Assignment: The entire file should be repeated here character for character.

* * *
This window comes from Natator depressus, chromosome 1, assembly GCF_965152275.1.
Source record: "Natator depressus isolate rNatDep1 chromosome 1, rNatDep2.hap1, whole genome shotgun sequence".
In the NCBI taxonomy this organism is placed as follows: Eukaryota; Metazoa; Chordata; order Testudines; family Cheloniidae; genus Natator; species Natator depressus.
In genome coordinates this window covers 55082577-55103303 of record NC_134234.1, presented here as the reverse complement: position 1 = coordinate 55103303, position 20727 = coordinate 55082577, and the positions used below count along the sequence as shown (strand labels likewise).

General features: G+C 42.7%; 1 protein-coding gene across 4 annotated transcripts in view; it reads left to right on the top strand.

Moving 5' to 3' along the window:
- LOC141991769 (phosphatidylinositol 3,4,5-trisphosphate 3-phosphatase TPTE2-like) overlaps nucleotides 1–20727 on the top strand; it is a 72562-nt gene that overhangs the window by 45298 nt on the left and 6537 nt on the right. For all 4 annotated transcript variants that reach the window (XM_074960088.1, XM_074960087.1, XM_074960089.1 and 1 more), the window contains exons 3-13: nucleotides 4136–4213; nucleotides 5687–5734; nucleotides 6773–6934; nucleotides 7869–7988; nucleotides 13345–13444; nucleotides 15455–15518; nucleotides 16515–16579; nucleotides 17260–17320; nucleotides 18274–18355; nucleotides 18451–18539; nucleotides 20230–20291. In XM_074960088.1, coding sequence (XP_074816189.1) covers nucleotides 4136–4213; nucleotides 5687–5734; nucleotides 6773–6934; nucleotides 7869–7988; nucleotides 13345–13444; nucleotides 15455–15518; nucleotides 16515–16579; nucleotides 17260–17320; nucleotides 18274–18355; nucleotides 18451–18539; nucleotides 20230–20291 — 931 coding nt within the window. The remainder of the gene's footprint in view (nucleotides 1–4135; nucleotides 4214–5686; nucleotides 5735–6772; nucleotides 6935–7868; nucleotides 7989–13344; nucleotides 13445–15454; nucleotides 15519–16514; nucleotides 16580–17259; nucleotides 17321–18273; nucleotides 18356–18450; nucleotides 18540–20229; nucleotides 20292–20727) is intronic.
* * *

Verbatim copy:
This window comes from Natator depressus, chromosome 1, assembly GCF_965152275.1.
Source record: "Natator depressus isolate rNatDep1 chromosome 1, rNatDep2.hap1, whole genome shotgun sequence".
In the NCBI taxonomy this organism is placed as follows: Eukaryota; Metazoa; Chordata; order Testudines; family Cheloniidae; genus Natator; species Natator depressus.
In genome coordinates this window covers 55082577-55103303 of record NC_134234.1, presented here as the reverse complement: position 1 = coordinate 55103303, position 20727 = coordinate 55082577, and the positions used below count along the sequence as shown (strand labels likewise).

General features: G+C 42.7%; 1 protein-coding gene across 4 annotated transcripts in view; it reads left to right on the top strand.

Moving 5' to 3' along the window:
- LOC141991769 (phosphatidylinositol 3,4,5-trisphosphate 3-phosphatase TPTE2-like) overlaps nucleotides 1–20727 on the top strand; it is a 72562-nt gene that overhangs the window by 45298 nt on the left and 6537 nt on the right. For all 4 annotated transcript variants that reach the window (XM_074960088.1, XM_074960087.1, XM_074960089.1 and 1 more), the window contains exons 3-13: nucleotides 4136–4213; nucleotides 5687–5734; nucleotides 6773–6934; nucleotides 7869–7988; nucleotides 13345–13444; nucleotides 15455–15518; nucleotides 16515–16579; nucleotides 17260–17320; nucleotides 18274–18355; nucleotides 18451–18539; nucleotides 20230–20291. In XM_074960088.1, coding sequence (XP_074816189.1) covers nucleotides 4136–4213; nucleotides 5687–5734; nucleotides 6773–6934; nucleotides 7869–7988; nucleotides 13345–13444; nucleotides 15455–15518; nucleotides 16515–16579; nucleotides 17260–17320; nucleotides 18274–18355; nucleotides 18451–18539; nucleotides 20230–20291 — 931 coding nt within the window. The remainder of the gene's footprint in view (nucleotides 1–4135; nucleotides 4214–5686; nucleotides 5735–6772; nucleotides 6935–7868; nucleotides 7989–13344; nucleotides 13445–15454; nucleotides 15519–16514; nucleotides 16580–17259; nucleotides 17321–18273; nucleotides 18356–18450; nucleotides 18540–20229; nucleotides 20292–20727) is intronic.